Chiropractor Questions Sciatica

Sharp, shooting pain in my right leg

I often get a sharp, shooting pain down my right leg. Mostly it happens when I've been standing or walking for a while. Is this what some people call sciatica?

35 Answers

Pain radiating from your lower back or your buttocks down the back of the leg all the way down to your ankle and toes is described as "sciatica." Sciatica is usually from an L5 or S1 nerve root irritation, generally from a disc herniation. There are other types of leg pain symptoms that are not true sciatica but correspond to different nerve roots being pinged at different levels. You should consider an MRI of the lumbar spine to investigate the reason for your symptoms. If you have no leg or foot weakness, starting with at least 3 months of conservative therapy including pain management, injections, and physical therapy is the best first step before considering surgery.
This certainly can be sciatica however other causes would need to be eliminated. Sometimes pathology in the hip or knee can also cause pain to radiate up and down away. Sciatica generally refers to pain radiating along the course of the sciatic nerve which runs across her back of the hip and buttock down the posterior aspect of the leg to the knee and then it can wraparound front of the leg to the top or bottom of the foot. This is usually caused by irritation of the nerve or of one of the several nerve roots that make up the nerve as it comes out of her spine
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This is consistent with spine related sciatic type pain, however pain from other areas of the body may mimic sciatica as well. It would be prudent to discuss your pain with a Neurosurgeon/Spine surgeon to "rule in or out" the source of your pain.
yes it can be. please follow up with your PCP or may be a pain management specialist to diagnose it completely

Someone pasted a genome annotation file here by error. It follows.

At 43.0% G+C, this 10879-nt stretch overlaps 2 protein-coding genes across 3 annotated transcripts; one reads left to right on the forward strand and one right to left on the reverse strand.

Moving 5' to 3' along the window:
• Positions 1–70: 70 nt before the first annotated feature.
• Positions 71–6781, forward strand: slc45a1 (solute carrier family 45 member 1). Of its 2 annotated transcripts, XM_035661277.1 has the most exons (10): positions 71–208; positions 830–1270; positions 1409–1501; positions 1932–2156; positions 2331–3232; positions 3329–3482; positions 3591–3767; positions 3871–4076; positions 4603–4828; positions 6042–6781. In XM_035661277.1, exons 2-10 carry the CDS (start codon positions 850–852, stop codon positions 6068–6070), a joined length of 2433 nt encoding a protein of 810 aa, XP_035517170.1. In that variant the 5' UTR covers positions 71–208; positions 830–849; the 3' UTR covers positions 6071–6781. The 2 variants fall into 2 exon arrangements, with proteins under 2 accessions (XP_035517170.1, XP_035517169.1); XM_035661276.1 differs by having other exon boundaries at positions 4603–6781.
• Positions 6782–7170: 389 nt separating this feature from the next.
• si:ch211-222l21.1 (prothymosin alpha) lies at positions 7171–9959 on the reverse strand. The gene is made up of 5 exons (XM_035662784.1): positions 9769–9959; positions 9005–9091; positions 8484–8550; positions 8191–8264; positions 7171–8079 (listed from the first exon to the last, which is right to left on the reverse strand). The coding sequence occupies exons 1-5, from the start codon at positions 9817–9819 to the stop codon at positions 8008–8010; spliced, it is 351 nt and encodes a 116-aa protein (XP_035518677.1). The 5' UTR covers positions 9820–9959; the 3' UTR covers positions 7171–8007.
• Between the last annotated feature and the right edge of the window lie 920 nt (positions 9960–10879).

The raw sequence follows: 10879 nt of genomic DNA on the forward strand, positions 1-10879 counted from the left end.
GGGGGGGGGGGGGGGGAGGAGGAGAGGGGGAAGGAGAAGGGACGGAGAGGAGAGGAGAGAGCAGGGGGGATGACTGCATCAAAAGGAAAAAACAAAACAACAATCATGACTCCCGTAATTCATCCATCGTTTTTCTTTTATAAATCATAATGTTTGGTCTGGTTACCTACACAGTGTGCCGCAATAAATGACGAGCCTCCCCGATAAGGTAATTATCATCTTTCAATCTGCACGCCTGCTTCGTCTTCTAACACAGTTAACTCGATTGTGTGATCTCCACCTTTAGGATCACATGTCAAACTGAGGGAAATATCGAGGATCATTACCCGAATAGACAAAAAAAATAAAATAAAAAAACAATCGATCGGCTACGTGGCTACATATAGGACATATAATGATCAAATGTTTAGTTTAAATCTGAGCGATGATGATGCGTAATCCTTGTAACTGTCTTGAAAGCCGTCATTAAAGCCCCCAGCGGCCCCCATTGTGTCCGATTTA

Sciatica is an umbrella term that is used to describe any irritation to the sciatic nerve . The sciatic nerve is the largest nerve in the body and it is made up of several individual nerve roots that branch out from the lumbar spine and then combine to form the sciatic nerve.
Sciatica symptoms which often cause pain that is often described as sharp, electric, throbbing or painful numbness, occur when the large sciatic nerve is irritated or compressed at or near its point of origin. This can be due to a herniated disc, spinal stenosis (narrowing of the spinal canal), degenerative changes, spondylisthesis (small stress fracture or congenital bone insufficiency that allow one vertebral body to slip forward on another), Piriformis syndrome (muscle irritation of the sciatic nerve), Sacroiliac joint dysfunction, and other causes.
Yes it could be sciatica pain but I will do a thorough history and physical exam / radiology to rule out vascular and musculoskeletal etiology
Yes. SI joint generally gives the pain pattern to the knee while discs patterns travel past the knee into the foot itself. The sciatic itself part of this issue. All nerve related.
I would not be able to confirm a diagnosis without a specific examination but sciatica is inflammation of the sciatic nerve bundle that extends down the back of your leg. It can be aggravated but a multitude of activities. Sciatica could be a possible diagnosis for your pain.
Not always, it could be due to myofascial trigger points in the muscle causing pain. let either a Doctor of Chiropractic or a trained Medical Massage Therapist evaluate this.
Yes
There's lots of factors that go into a diagnosis. I could not offer you an answer without more info
Yes, this can be sciatica if the shooting pain goes down your glutes, including your posterior leg sometimes all the way down to your calf and foot.
Well, by anatomical default, the nerve going down your leg is or part of the sciatic nerve. The L4/L5 nerve root of the sciatic nerve goes from inside knee to big toe, the L5/S1 nerve root of the sciatic nerve is more behind the calf and to heel and outside of foot. I would seek attention by a Chiropractor or MD to first investigate the lumbar spine with X-ray and start there. Hope that helps.
It is possibly sciatica, you will need to be examined and have a lower back x-ray to determine what the exact problem is. Feel free to call my office or see someone near you. If not improving, it needs to be treated.

In good health

Dr. Neil Berman
678-556/0566
Yes it is. Sciatica is the descriptive term for radiating pain down the back of the leg. It can be caused by any number of things but is the result of pressure on the sciatic nerve.